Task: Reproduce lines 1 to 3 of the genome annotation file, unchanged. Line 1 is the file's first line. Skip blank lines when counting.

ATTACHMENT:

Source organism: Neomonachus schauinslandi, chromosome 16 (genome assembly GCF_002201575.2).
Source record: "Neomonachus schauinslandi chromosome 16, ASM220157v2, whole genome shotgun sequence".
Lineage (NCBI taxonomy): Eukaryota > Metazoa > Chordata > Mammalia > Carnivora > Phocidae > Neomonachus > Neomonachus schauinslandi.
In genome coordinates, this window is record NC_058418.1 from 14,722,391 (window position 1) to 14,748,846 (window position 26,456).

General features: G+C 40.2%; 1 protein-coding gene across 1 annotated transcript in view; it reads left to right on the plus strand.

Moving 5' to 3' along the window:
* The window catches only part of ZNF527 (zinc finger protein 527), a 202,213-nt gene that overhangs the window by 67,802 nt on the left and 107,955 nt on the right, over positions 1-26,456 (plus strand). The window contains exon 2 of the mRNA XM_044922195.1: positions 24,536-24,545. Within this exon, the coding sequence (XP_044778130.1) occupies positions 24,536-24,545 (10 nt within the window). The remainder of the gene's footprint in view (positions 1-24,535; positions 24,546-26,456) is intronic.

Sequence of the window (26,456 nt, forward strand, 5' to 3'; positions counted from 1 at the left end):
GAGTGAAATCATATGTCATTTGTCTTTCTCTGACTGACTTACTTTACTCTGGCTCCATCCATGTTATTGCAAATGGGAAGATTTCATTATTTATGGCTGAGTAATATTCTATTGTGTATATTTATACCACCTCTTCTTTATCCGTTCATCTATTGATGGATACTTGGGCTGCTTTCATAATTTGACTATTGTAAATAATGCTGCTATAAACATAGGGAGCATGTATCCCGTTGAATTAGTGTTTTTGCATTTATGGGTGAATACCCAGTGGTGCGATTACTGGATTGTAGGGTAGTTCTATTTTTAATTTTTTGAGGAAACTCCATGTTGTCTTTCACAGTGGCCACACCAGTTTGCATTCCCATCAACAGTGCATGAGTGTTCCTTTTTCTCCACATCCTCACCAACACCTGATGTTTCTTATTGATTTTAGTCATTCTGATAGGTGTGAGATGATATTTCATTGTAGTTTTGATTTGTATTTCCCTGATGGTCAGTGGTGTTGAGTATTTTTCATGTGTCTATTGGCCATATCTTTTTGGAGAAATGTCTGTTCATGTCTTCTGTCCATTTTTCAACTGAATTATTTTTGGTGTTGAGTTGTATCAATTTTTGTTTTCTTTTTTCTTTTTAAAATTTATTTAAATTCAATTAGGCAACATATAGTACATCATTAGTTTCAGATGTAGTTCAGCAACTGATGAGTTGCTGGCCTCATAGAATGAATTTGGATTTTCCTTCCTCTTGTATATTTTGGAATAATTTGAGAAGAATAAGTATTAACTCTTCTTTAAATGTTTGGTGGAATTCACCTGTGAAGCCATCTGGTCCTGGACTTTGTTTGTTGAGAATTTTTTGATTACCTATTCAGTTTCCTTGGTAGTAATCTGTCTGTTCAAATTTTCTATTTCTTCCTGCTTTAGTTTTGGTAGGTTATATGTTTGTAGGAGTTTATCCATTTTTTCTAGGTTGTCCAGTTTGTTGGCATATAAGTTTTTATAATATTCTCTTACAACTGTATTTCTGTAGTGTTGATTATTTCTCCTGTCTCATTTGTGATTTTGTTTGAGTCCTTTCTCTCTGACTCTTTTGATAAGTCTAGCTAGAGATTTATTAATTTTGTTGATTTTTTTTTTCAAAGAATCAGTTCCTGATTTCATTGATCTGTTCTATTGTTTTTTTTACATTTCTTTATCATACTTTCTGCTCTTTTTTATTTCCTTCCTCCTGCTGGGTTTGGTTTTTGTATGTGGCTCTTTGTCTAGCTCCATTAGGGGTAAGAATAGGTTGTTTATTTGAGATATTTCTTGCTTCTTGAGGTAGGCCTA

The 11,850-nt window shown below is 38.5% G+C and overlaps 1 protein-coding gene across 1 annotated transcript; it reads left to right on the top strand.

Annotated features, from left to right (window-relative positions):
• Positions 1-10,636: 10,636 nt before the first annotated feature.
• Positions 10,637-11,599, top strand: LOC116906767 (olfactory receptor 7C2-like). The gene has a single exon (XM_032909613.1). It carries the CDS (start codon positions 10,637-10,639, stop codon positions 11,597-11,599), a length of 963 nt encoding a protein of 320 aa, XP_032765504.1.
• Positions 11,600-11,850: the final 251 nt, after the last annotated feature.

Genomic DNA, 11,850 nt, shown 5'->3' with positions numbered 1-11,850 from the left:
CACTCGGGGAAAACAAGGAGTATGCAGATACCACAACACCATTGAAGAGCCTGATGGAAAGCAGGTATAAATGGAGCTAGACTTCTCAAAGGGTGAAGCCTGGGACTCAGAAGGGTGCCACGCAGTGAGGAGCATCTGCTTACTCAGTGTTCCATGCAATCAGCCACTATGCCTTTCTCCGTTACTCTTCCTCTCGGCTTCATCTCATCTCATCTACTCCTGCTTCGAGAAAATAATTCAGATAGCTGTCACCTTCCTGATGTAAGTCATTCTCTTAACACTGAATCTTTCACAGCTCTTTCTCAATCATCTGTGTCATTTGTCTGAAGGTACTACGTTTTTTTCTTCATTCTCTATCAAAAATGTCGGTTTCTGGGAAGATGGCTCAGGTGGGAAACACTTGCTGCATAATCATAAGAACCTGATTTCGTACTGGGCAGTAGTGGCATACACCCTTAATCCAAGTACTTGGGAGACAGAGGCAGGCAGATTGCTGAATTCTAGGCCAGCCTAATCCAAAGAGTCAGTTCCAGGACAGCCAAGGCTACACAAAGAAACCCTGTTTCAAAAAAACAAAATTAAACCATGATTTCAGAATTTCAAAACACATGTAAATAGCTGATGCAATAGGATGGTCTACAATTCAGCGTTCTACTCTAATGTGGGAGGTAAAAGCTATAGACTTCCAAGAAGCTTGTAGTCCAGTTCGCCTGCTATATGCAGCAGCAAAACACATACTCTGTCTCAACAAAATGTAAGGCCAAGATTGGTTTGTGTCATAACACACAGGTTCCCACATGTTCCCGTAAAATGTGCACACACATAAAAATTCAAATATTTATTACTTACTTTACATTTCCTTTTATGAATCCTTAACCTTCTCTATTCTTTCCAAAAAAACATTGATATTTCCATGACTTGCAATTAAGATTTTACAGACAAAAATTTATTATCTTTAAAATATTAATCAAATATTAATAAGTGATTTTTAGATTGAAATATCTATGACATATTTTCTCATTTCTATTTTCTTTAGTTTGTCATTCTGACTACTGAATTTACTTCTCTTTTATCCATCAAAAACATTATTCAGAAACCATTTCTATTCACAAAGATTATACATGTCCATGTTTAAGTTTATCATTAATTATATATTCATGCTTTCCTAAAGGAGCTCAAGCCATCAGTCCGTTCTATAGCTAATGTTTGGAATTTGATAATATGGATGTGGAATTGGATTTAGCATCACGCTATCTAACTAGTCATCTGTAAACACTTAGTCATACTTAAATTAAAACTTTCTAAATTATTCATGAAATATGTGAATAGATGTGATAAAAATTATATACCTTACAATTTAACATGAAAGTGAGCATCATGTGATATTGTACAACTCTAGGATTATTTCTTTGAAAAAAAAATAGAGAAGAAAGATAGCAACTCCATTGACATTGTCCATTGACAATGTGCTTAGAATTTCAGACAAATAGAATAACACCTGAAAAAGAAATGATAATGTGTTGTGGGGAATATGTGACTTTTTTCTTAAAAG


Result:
Source organism: Neomonachus schauinslandi, chromosome 16 (genome assembly GCF_002201575.2).
Source record: "Neomonachus schauinslandi chromosome 16, ASM220157v2, whole genome shotgun sequence".
Lineage (NCBI taxonomy): Eukaryota > Metazoa > Chordata > Mammalia > Carnivora > Phocidae > Neomonachus > Neomonachus schauinslandi.